jmeter-ec2 is a simple, freely-available shell script that automates running Apache JMeter on Amazon EC2 or any other server. It does things like:
- Using Amazon’s API to launch instances
- Installing JAVA & JMeter
- Copying test files to each server
- Adjusting thread counts to ensure the load is evenly distributed over each host
- Editing the jmx for file paths to external data files
- Displaying real-time aggregated results from the test as it is running
- Downloading and collating all jtl files
- Terminating instances.
Jump to Example for an idiot-level step by step example.
UPDATE: The name ‘jmeter-ec2′ is actually something of a misnomer now as I recently added the ability to specify a list of already existing hosts that the the script will run jmeter on (via the REMOTE_HOSTS property). These hosts can be any number of linux based machines in any locations that you have access to, you are not limited to using Amazon EC2.
Even though ‘it’ has a ‘name’, it’s just a shell script. As a shell script, it is mainly designed to improve the efficiency of an otherwise repetitive task. It is not an application, it does not write tests scripts, identify bottlenecks or make you better at your job. About the most advanced thing it does do is aggregate the output from the Generate Summary Results listener to the screen, which is basic math. That said, it does save an awful lot of time.
[Source: https://github.com/oliverlloyd/jmeter-ec2 with usage instructions in the README file]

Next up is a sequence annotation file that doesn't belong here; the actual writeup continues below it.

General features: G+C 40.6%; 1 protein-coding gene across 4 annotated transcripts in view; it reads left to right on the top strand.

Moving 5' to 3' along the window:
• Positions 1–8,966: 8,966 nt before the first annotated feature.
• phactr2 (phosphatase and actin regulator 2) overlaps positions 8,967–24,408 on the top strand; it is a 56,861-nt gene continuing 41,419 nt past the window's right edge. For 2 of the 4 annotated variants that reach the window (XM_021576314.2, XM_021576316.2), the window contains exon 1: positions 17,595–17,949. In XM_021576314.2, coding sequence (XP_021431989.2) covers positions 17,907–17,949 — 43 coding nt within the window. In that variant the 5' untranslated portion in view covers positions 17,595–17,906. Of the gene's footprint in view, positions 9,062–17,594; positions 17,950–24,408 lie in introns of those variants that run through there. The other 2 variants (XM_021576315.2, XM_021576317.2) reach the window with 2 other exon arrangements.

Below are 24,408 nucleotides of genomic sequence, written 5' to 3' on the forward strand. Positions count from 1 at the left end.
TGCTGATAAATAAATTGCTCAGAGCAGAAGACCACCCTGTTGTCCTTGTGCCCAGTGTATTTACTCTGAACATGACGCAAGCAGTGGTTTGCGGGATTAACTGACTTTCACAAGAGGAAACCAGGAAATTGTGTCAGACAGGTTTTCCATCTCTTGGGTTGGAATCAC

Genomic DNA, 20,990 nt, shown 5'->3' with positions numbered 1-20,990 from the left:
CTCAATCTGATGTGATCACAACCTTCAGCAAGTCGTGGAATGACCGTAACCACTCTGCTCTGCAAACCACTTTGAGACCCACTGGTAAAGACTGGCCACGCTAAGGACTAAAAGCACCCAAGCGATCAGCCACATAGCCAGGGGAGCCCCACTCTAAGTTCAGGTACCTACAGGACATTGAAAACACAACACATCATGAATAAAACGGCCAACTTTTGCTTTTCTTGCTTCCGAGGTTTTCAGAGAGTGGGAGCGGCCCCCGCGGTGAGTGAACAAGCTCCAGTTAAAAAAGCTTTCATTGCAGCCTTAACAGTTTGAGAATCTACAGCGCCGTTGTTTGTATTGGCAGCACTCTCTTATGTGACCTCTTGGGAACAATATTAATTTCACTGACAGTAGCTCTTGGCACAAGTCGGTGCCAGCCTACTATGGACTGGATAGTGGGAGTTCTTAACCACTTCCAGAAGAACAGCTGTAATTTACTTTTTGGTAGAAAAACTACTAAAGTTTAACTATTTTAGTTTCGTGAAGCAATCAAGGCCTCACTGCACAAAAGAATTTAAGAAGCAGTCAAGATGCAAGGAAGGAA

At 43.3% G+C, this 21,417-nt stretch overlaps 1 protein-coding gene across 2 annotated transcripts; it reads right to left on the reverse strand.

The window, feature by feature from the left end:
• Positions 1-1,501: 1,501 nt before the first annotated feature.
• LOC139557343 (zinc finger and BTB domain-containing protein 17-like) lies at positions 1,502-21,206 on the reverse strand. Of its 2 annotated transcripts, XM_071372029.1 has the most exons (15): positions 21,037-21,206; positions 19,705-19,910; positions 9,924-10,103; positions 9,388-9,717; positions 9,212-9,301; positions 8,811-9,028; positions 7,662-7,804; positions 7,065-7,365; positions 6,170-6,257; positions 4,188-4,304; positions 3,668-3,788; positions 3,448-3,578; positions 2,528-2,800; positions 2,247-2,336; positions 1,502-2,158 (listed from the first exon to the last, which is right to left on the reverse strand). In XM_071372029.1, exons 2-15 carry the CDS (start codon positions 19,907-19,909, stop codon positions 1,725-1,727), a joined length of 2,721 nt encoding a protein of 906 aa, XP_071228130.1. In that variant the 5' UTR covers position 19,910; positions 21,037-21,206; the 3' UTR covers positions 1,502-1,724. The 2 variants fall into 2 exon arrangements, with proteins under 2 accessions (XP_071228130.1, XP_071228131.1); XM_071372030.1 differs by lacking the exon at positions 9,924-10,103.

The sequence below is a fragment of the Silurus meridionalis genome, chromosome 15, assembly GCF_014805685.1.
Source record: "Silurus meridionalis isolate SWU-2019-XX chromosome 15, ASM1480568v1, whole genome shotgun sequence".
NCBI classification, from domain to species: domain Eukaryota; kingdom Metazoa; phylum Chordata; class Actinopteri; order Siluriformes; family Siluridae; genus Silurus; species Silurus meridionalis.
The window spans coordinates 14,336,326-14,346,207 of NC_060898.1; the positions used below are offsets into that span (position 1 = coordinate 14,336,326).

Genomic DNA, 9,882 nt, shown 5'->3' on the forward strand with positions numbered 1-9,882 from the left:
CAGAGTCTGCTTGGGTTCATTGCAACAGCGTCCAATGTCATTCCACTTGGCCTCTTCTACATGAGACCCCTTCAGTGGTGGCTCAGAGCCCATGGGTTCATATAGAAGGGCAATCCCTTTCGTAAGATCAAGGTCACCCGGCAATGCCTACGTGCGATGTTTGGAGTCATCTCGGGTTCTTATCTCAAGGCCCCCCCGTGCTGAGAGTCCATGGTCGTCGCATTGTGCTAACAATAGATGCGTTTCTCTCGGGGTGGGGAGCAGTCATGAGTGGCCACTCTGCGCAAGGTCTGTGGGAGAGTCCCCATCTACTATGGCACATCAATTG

The Cloud and Load Testing
One of the things the Cloud is useful for is load testing; very large amounts of hardware can be used to generate load at minimal cost with the added benefit that, if your application you are testing is external to your corporate network, your tests will be run from a realistic location which prevents any problems with artificial bottlenecks occurring on your LAN. This type of testing, using externally located hosts, is increasingly common and JMeter is a superb open-source solution for facilitating this. There are also several excellent paid for options for running load tests from the Cloud. SOASTA are, in my opinion, developing a very interesting offering in this area – they even allow tests up to 100 threads/users for free using their Cloud Test Lite solution. But if you are comfortable using Apache JMeter, do not need advanced analytics or presentation and if you have a requirement for using multiple externally-hosted hosts for load testing then JMeter and EC2 will probably do the job.
There are still cases where a traditional test lab located internally can and should be used for load testing but there is currently a sea change happening in the industry where more and more functionality is being delivered via the SaaS or PaaS model and in my view our approach to Performance Testing needs to adapt to this. Fundamentally, if the application that is being tested is remotely hosted then the test rig should be also.
Using JMeter on Amazon EC2
Running JMeter in the Cloud is not as simple as you might think. Certainly, assuming you run JMeter from the command line then spinning up a single instance and running a test from there is not especially difficult, but running a test over multiple instances is time consuming.
Some problems with trying to run JMeter in the Cloud: